FIG. 5 is a view showing an example of a pixel used in the organic light emitting display shown in FIG. 2. With reference to FIG. 5, a pixel includes an organic light emitting diode OLED and a pixel driving circuit. The pixel driving circuit includes a first transistor M1, a second transistor M2, a third transistor M3, and a capacitor Cst. Each of the first transistor M1, the second transistor M2, and the third transistor M3 includes a gate, a source and a drain. The capacitor Cst includes a first electrode and a second electrode.

A source of the first transistor M1 is connected to a power supply line ELVdd, a drain thereof is a source of the third transistor M3, and a gate thereof is connected to a first node N1. The first node N1 is connected to a drain of the second transistor M2. The first transistor M1 functions to supply an electric current corresponding to a data signal to the organic light emitting diode OLED.

A source of the second transistor M2 is connected to a data line Dm, a drain thereof is connected to the first node N1, and a gate thereof is connected to a scan line Sn. The second transistor M2 transfers the data signal to the first node N1 according to a scan signal applied to a gate thereof.

A source of the third transistor M3 is connected to the drain of the first transistor M1, a drain thereof is connected to an anode electrode of the organic light emitting diode OLED, and a gate thereof is connected to an emission control line En. The third transistor M3 responds to an emission control signal. Accordingly, according to the emission control signal, the third transistor M3 controls a flow of current from the first transistor M1 to the organic light emitting diode OLED, so that the organic light emitting diode OLED controls a light emission.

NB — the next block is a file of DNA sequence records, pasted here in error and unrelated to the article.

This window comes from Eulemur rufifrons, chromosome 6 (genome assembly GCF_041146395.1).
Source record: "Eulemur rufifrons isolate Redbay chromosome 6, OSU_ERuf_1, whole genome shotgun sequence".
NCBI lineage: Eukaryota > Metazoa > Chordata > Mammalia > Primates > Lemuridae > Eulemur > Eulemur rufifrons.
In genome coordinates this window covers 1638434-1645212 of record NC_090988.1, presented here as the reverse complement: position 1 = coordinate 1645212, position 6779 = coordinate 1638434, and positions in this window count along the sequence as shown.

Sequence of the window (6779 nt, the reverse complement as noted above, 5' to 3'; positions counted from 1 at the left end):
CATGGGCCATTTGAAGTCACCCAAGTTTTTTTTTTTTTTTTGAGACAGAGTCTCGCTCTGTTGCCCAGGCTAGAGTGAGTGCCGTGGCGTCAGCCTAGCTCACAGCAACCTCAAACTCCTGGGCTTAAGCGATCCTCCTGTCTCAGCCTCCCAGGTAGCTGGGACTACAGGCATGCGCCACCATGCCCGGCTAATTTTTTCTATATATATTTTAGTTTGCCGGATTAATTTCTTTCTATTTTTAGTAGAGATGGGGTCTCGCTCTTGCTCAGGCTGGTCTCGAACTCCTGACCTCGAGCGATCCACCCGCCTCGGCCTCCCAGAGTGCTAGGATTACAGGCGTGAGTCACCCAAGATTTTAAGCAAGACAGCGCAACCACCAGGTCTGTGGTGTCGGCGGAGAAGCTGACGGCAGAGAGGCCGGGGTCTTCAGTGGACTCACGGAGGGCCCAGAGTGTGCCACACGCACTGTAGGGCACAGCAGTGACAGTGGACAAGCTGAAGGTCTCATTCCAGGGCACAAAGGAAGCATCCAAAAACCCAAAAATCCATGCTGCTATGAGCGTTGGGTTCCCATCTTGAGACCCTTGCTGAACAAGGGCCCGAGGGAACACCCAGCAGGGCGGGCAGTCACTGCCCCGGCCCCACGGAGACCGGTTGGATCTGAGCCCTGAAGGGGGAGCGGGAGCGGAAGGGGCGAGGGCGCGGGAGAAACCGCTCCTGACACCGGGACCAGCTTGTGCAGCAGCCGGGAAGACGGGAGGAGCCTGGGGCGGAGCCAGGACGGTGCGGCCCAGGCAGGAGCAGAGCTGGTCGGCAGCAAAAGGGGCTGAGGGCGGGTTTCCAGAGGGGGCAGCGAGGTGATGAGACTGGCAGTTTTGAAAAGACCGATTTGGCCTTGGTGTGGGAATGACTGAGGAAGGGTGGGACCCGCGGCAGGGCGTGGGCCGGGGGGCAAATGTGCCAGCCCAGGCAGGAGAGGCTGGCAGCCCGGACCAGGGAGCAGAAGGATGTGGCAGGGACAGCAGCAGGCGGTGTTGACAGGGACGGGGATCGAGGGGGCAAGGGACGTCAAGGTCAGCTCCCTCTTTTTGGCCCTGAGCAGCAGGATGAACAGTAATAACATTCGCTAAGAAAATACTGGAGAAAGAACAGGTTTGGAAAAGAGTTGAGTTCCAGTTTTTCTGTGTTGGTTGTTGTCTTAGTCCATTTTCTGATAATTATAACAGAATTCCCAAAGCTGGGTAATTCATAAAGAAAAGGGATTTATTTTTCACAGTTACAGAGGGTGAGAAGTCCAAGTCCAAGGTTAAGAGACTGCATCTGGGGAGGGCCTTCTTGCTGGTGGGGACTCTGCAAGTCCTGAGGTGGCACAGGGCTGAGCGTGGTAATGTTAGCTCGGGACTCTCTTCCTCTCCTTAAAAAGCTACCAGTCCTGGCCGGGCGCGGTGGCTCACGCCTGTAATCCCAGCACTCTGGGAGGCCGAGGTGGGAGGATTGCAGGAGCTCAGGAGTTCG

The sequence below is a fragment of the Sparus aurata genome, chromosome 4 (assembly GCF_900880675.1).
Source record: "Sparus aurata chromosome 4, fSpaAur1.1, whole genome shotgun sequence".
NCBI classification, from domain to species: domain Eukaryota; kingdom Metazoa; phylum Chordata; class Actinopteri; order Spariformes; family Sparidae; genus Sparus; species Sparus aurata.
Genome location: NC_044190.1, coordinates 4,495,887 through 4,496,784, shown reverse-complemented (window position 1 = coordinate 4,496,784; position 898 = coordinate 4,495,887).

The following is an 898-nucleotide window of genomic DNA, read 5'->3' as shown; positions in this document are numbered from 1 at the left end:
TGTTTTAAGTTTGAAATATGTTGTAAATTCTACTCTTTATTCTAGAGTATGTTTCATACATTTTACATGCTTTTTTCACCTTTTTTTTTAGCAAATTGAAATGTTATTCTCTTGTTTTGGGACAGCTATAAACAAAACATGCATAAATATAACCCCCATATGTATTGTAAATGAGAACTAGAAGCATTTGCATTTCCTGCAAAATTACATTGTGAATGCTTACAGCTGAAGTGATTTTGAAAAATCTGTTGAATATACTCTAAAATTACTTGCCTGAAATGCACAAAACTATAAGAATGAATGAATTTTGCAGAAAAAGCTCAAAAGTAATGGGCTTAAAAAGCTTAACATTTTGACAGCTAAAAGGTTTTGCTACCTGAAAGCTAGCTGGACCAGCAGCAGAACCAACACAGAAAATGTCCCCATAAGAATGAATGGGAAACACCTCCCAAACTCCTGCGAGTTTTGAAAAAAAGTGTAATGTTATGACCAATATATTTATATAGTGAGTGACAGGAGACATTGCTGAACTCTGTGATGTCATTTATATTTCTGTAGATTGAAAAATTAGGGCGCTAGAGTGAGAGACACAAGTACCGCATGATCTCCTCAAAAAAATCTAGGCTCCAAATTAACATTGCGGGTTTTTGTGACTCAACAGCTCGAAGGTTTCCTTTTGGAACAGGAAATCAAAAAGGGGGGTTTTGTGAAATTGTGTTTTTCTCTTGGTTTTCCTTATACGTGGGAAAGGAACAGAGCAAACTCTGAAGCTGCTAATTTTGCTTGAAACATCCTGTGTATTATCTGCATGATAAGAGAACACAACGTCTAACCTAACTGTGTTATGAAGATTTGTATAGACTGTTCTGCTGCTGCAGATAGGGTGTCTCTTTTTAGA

The first electrode of the capacitor Cst is connected to the power supply line ELVdd, and a second electrode thereof is connected to the first node N1. The capacitor Cst is charged with a charge according to the data signal. The capacitor Cst applies a signal to the gate of the first transistor M1 charged charge during the frame period to maintain operation of the first transistor M1 during the frame period.

FIG. 6 is a timing chart of signals input to the pixel shown in FIG. 5. With reference to FIG. 6 in relation to FIG. 5, a case where a scan signal sn is input to a scan line Sn and a second emission control signal is input through an emission control line En is compared with a case where a scan signal sn is input to a scan line Sn and a first emission control signal is input through an emission control line En.

First, when the scan signal becomes a low state through the scan line Sn and the first emission control signal en1 becomes a high state, the second transistor M2 is turned on and the third transistor M3 is turned off. A data signal is transferred to the first node N1 through the second transistor M2, so that a voltage corresponding to the data signal is stored in the capacitor Cst. Further, when the scan signal becomes a high state, the voltage stored in the capacitor Cst is maintained at a gate of the first transistor M1, thereby allowing an electric current from a source of the first transistor M1 to a drain direction thereof. However, a first emission control signal en1 maintains a high state to turn off the third transistor M3. Accordingly, the electric current does not flow to the organic light emitting diode OLED. Further, when the first emission control signal en1 becomes a low state, the third transistor M3 is turned on to allow the electric current to flow to the organic light emitting diode OLED, with the result that the organic light emitting diode OLED emits light.